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Patriotic Article
Heroes and Patriots
By Van E. Harl

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When you hear the word veteran you think of a GI or sailor who served his time in the armed forces of this country. However there are other military veterans who live in the US, but served in the Army or Navy of another country.

During both WWI and WWII Americans joined the armed services of a number of Allied nations and fought under a foreign flag. Many crossing into US military branches after America joined into both of those wars. Some never did leave their foreign military service and finished their war in the uniform of a different nation. Then there are the immigrants who served in the military of their parent nations prior to moving to the US.

Van E. Harl
Van E. Harl

When I taught Air Force Junior ROTC in Mississippi, the day after the 9-11 attack the father of one of my Cadets came to see me about joining the US Army. He was from Nicaragua and had served in that country's army for eleven years before moving to the US. He had infantry skills and he wanted to serve his new homeland. During WWI an entire Army unit was created in New York State called the Rainbow Division. It was made up of new immigrants many who had already served in the military of their former homeland.

The new pastor of the First United Methodist Church, the Reverend David Player here in Altus is an Army veteran, but his service was in the Army of South Africa. He is actually third generation military. His grandfather fought in Europe in the South African Army during WWI. He was captured by the Germans and held in a POW camp, contracting a lung infection while a prisoner. He and some fellow prisoners were able to escape and traveled over the Italian Alps in the winter in order to get back to Allied lines. He suffered cold injuries to include frost bite and damage to his lung – damage that later required the removal of the lung.

Reverend Player's grandfather suffered from what they called shell-shock caused by his front line combat duty. The British had a habit of using colonial troops as canon fonder, so South African troops saw some of the hardest fighting in the early days of WWI. Reverend Player's father was a maintenance troop in the South African Air Force during WW II, serving in North Africa. Reverend Player's father suffered from what they called in WWII, battle fatigue. Fighting in North Africa in 1939 and 1940 were extremely difficult. Again Great Britain depended on colonial troops to do the lion's share of the fighting. That part of WWII is not well know in US history books because America was not yet in the war.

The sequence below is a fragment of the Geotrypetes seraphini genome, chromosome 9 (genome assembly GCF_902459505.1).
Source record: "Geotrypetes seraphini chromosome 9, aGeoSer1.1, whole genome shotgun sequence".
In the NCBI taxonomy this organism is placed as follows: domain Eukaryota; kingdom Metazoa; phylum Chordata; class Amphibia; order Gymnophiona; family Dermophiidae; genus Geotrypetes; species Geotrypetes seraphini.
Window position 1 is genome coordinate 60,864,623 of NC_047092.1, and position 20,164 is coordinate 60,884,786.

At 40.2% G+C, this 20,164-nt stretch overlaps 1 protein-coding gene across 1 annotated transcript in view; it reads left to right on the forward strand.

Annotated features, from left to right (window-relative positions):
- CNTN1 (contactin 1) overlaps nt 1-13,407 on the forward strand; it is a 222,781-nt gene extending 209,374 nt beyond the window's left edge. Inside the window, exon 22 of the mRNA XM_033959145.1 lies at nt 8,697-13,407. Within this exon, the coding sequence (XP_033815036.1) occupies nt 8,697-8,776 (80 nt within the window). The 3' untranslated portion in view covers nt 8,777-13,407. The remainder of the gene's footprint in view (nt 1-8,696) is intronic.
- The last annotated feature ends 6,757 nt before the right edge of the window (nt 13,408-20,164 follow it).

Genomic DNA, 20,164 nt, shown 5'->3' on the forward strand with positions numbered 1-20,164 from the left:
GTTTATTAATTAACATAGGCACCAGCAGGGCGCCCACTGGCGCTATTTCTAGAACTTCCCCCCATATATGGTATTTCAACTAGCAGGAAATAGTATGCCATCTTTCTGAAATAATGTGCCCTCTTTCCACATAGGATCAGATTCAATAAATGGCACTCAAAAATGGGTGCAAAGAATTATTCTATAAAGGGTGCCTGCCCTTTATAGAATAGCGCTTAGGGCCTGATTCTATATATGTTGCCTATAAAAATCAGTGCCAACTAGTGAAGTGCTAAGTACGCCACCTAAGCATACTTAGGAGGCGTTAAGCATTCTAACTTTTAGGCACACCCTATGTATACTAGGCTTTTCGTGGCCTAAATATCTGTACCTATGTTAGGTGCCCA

As he talked about his father and grandfather's military service a pattern of mental health issues were discussed and the stress on the family life. We now have a new modern term for the emotional aftermath of combat; it is called Post Traumatic Stress Disorder (PTSD).

Reverend Player also served in the South African Army as a mechanized infantryman. We have not had a draft in this country for over 30 years but in South Africa there was a draft for all males, who had to serve two years on active duty getting their initial training. Then they spent the next ten years in what we would call the active reserve. He got called up once a year for up to 30 days and twice in the ten years for three months. Plus over this entire ten years he had to attend reserve drill meetings one night a week. And then basically he would have been in the inactive reserve of the South African Army until he was 65, subject to call up at any time – makes US military reserve service seem a little tame.

In the US we know little about South African wars. Corporal David Player fought in South West Africa (Namibia) and Angola. Reverend Player came to the US to attend seminary and become an ordained Methodist minister, but did not plan to emigrate permanently. He fell in love with our country and in 2002 he became a US citizen. He is a former foreign veteran, who is now a new citizen of this nation. His office which is full of hunting, African, and military memorabilia is not like the typical Methodist minister's work place. He has and continues to aim high for his new country and now for Altus America.

By Van E. Harl
Copyright 2006

About Author:
Major Van E. Harl, USAF Ret., was a career police officer in the U.S. Air Force. He was the Deputy Chief of police at two Air Force Bases and the Commander of Law Enforcement Operations at another. Major Harl is a graduate of the U.S. Army Infantry School, the Air Force Squadron Officer School and the Air Command and Staff College. After retiring from the Air Force he was a state police officer in Nevada.

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